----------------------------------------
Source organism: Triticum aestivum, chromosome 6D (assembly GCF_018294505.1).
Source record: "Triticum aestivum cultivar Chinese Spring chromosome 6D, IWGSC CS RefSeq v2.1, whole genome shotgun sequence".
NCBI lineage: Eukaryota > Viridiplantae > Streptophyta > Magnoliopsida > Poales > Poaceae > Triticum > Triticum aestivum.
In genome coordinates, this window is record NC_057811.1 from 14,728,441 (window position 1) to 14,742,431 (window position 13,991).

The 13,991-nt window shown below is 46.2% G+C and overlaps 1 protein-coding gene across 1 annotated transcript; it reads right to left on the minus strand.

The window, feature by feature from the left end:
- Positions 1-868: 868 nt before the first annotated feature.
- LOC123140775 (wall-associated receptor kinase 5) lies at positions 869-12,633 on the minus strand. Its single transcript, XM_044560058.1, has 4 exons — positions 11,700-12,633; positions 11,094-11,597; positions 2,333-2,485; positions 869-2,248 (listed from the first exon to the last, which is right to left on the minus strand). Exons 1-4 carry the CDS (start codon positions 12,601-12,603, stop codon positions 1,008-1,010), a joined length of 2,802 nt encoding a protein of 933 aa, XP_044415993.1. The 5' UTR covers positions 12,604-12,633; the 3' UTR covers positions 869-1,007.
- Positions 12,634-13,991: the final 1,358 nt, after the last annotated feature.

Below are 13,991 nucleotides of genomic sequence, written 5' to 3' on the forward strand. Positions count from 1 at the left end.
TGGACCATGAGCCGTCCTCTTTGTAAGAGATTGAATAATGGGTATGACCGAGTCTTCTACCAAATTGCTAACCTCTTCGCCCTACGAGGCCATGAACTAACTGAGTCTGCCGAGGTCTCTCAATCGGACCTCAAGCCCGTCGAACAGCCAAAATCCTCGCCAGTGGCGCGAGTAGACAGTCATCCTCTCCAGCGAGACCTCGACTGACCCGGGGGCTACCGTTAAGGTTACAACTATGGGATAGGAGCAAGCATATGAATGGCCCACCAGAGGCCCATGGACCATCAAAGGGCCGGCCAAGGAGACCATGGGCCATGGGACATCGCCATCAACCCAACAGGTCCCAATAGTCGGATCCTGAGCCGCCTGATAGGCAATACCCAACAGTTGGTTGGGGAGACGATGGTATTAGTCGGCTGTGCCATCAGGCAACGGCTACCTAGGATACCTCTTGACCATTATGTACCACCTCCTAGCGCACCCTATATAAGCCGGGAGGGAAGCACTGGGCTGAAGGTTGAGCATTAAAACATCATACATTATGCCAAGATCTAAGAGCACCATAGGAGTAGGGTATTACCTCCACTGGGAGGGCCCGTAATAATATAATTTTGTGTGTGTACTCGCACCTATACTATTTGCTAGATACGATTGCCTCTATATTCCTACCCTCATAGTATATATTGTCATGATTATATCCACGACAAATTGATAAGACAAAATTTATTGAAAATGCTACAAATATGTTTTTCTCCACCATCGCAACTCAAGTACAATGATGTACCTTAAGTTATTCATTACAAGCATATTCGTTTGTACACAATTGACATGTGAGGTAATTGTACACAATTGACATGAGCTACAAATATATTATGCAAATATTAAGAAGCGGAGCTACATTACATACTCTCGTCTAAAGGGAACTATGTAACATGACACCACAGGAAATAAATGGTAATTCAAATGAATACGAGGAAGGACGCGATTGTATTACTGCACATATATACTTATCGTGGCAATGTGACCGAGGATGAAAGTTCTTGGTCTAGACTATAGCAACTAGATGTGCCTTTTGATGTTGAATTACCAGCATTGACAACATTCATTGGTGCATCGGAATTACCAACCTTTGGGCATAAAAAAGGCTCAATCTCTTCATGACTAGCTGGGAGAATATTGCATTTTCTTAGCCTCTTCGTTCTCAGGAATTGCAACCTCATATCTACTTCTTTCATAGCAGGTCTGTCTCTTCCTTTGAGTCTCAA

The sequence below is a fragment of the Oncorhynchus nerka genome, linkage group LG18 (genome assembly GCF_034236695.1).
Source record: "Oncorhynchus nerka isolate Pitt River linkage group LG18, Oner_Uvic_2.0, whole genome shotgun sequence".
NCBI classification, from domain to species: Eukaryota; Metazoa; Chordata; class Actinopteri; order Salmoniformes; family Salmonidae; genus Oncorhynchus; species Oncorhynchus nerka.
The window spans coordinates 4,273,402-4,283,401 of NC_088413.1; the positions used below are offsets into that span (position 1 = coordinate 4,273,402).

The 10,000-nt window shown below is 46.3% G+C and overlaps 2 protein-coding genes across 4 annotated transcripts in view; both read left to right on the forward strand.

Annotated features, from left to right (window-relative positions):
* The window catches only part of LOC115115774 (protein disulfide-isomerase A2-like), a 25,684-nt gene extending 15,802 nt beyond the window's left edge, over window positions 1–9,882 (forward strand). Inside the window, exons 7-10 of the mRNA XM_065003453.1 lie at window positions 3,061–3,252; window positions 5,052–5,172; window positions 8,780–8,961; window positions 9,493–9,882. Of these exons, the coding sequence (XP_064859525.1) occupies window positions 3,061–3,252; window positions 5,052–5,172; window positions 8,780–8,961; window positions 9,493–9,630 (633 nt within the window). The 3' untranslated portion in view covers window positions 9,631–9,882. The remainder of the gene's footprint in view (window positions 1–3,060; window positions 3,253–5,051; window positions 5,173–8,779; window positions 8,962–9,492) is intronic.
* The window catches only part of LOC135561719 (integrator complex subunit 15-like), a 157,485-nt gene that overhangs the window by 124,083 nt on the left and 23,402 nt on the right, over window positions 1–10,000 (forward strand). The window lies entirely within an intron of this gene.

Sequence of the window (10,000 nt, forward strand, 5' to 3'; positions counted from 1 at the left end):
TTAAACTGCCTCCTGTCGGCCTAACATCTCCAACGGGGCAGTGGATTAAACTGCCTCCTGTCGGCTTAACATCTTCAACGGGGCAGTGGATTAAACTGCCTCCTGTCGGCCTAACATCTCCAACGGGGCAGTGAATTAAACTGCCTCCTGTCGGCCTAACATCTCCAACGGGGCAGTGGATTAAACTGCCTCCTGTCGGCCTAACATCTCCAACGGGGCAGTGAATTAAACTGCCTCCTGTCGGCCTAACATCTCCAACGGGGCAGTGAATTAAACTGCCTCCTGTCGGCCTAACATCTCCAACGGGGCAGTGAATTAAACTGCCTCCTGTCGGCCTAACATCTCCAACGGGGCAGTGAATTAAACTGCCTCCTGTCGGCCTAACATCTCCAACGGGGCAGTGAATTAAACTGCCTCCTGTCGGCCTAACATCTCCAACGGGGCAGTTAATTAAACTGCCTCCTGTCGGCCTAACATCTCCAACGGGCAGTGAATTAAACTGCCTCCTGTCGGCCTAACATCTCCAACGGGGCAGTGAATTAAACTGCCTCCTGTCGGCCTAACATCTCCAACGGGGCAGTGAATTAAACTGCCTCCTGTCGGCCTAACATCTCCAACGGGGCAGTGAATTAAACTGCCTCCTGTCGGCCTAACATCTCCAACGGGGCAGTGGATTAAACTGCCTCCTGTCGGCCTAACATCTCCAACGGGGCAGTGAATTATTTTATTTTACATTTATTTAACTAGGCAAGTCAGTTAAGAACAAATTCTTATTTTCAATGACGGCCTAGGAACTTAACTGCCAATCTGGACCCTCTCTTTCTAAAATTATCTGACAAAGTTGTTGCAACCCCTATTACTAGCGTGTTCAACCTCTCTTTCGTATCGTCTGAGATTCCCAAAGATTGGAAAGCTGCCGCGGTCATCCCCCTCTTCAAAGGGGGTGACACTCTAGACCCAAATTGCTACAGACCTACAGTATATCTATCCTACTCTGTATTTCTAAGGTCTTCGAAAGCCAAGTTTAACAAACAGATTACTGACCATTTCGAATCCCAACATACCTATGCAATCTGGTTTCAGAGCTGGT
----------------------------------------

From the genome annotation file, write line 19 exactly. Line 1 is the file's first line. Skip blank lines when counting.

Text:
* The window catches only part of LOC135561719 (integrator complex subunit 15-like), a 157,485-nt gene that overhangs the window by 124,083 nt on the left and 23,402 nt on the right, over window positions 1–10,000 (forward strand). The window lies entirely within an intron of this gene.